What can you see? What do you notice? What questions can you ask?

Can you make sense of the charts and diagrams that are created and used by sports competitors, trainers and statisticians?

The aim of the game is to slide the green square from the top right hand corner to the bottom left hand corner in the least number of moves.

A box of size a cm by b cm by c cm is to be wrapped with a square piece of wrapping paper. Without cutting the paper what is the smallest square this can be?

Can you find a rule which connects consecutive triangular numbers?

Place a red counter in the top left corner of a 4x4 array, which is covered by 14 other smaller counters, leaving a gap in the bottom right hand corner (HOME). What is the smallest number of moves. . . .

This is a simple version of an ancient game played all over the world. It is also called Mancala. What tactics will increase your chances of winning?

To avoid losing think of another very well known game where the patterns of play are similar.

The opposite vertices of a square have coordinates (a,b) and (c,d). What are the coordinates of the other vertices?

Glarsynost lives on a planet whose shape is that of a perfect regular dodecahedron. Can you describe the shortest journey she can make to ensure that she will see every part of the planet?

Show that all pentagonal numbers are one third of a triangular number.

Given the nets of 4 cubes with the faces coloured in 4 colours, build a tower so that on each vertical wall no colour is repeated, that is all 4 colours appear.

Build gnomons that are related to the Fibonacci sequence and try to explain why this is possible.

Discover a way to sum square numbers by building cuboids from small cubes. Can you picture how the sequence will grow?

Two boats travel up and down a lake. Can you picture where they will cross if you know how fast each boat is travelling?

Use the animation to help you work out how many lines are needed to draw mystic roses of different sizes.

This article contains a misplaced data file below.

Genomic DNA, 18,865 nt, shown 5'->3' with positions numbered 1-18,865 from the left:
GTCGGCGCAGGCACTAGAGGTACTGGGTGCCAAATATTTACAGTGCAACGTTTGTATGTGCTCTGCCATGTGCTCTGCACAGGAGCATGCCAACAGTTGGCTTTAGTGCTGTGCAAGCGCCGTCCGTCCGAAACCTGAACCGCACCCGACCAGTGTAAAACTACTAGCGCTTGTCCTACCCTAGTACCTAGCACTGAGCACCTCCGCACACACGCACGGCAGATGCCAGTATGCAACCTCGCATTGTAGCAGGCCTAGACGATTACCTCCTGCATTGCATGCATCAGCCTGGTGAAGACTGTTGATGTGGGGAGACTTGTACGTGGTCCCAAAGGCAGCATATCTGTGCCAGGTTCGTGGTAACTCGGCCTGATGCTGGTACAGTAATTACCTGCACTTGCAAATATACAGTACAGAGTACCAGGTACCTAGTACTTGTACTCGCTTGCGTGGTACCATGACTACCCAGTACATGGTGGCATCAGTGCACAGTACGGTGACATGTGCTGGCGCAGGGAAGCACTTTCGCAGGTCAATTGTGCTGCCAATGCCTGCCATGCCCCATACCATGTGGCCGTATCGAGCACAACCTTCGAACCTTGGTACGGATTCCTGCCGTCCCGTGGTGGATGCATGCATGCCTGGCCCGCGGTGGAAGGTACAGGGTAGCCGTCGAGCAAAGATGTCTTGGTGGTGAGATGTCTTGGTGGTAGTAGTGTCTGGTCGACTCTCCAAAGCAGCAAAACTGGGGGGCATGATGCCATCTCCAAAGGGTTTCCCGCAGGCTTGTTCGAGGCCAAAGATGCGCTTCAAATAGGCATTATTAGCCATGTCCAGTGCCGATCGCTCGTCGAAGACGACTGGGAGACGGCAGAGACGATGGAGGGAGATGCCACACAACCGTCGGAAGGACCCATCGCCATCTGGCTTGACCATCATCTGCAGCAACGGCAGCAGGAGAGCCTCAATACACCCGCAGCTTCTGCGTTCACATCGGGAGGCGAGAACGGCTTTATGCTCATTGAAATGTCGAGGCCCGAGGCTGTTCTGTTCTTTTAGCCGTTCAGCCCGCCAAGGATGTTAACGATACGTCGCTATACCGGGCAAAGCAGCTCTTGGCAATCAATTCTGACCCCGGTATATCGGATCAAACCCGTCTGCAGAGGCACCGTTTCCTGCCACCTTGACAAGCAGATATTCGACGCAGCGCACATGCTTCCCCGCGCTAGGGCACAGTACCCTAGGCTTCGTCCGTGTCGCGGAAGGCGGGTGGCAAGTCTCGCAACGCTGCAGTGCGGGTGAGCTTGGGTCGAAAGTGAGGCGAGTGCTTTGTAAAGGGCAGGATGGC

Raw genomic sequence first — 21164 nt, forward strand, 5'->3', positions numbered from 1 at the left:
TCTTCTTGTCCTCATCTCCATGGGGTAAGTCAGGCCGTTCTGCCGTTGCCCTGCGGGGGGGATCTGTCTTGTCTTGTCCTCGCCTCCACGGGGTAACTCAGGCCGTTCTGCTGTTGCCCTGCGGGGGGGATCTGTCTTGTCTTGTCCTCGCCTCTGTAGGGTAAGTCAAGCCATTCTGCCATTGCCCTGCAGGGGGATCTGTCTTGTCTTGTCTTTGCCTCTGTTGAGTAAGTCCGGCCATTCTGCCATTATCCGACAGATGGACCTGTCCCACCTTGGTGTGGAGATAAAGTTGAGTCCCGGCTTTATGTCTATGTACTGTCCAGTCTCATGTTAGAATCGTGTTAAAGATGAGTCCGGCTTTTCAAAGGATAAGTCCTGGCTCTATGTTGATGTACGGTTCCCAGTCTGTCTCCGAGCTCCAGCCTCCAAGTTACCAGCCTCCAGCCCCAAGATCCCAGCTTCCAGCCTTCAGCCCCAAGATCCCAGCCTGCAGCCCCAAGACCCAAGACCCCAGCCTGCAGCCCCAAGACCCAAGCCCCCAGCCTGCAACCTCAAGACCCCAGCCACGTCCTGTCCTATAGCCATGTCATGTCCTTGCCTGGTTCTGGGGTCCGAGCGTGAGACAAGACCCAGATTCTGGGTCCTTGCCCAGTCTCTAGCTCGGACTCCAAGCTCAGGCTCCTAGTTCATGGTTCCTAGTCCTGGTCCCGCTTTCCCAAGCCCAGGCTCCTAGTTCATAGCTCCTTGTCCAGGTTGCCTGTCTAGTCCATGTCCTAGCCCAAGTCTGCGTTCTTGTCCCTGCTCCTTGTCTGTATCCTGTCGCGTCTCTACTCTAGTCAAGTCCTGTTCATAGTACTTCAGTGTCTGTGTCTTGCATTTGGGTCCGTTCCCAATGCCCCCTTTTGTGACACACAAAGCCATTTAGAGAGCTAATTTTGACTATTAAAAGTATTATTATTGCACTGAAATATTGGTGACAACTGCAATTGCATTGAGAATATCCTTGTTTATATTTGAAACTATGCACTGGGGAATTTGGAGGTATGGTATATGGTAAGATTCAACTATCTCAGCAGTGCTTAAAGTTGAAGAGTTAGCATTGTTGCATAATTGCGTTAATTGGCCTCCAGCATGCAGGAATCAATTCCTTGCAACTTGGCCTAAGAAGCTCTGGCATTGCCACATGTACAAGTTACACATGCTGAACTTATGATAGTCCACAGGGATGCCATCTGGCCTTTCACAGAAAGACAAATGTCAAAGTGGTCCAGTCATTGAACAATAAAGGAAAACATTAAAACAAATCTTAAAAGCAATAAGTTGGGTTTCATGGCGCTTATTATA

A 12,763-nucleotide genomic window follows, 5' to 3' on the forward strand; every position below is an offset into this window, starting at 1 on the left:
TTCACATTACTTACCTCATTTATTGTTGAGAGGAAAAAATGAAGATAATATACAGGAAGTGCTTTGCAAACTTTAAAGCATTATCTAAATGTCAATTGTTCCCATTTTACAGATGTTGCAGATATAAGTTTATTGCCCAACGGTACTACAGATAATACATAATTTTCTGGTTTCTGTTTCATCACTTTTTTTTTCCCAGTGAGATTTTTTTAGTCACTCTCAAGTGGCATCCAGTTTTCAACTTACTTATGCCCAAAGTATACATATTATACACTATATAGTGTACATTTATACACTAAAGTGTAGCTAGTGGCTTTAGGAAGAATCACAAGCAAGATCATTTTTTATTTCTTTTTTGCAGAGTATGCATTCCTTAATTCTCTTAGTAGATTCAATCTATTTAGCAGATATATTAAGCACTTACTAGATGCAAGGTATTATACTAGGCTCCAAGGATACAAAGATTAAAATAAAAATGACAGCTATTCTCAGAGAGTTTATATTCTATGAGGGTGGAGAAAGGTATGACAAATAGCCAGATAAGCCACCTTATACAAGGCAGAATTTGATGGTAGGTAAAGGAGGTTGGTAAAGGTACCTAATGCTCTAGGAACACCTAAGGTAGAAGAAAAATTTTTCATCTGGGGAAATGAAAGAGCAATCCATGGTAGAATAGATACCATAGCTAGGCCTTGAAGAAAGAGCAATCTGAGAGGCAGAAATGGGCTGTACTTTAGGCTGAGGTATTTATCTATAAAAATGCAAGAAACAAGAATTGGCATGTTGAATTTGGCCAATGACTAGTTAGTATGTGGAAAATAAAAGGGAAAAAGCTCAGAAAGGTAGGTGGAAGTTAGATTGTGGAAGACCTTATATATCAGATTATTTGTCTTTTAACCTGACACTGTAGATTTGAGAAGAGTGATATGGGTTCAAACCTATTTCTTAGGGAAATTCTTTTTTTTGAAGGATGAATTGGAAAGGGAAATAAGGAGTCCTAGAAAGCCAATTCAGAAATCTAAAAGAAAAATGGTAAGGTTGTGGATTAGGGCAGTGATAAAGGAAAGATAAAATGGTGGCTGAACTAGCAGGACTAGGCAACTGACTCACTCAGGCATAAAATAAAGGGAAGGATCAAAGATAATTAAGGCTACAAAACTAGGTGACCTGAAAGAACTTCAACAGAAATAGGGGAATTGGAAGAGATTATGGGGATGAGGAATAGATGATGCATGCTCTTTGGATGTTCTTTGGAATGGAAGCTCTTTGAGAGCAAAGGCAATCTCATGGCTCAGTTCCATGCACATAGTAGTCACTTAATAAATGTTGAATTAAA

This task depends on groups working collaboratively, discussing and reasoning to agree a final product.

Can you make sense of the charts and diagrams that are created and used by sports competitors, trainers and statisticians?

I found these clocks in the Arts Centre at the University of Warwick intriguing - do they really need four clocks and what times would be ambiguous with only two or three of them?

A game for 2 people. Take turns joining two dots, until your opponent is unable to move.

Can you recreate these designs? What are the basic units? What movement is required between each unit? Some elegant use of procedures will help - variables not essential.

See if you can anticipate successive 'generations' of the two animals shown here.

Some students have been working out the number of strands needed for different sizes of cable. Can you make sense of their solutions?

A cheap and simple toy with lots of mathematics. Can you interpret the images that are produced? Can you predict the pattern that will be produced using different wheels?

The triangle OMN has vertices on the axes with whole number co-ordinates. How many points with whole number coordinates are there on the hypotenuse MN?

A bicycle passes along a path and leaves some tracks. Is it possible to say which track was made by the front wheel and which by the back wheel?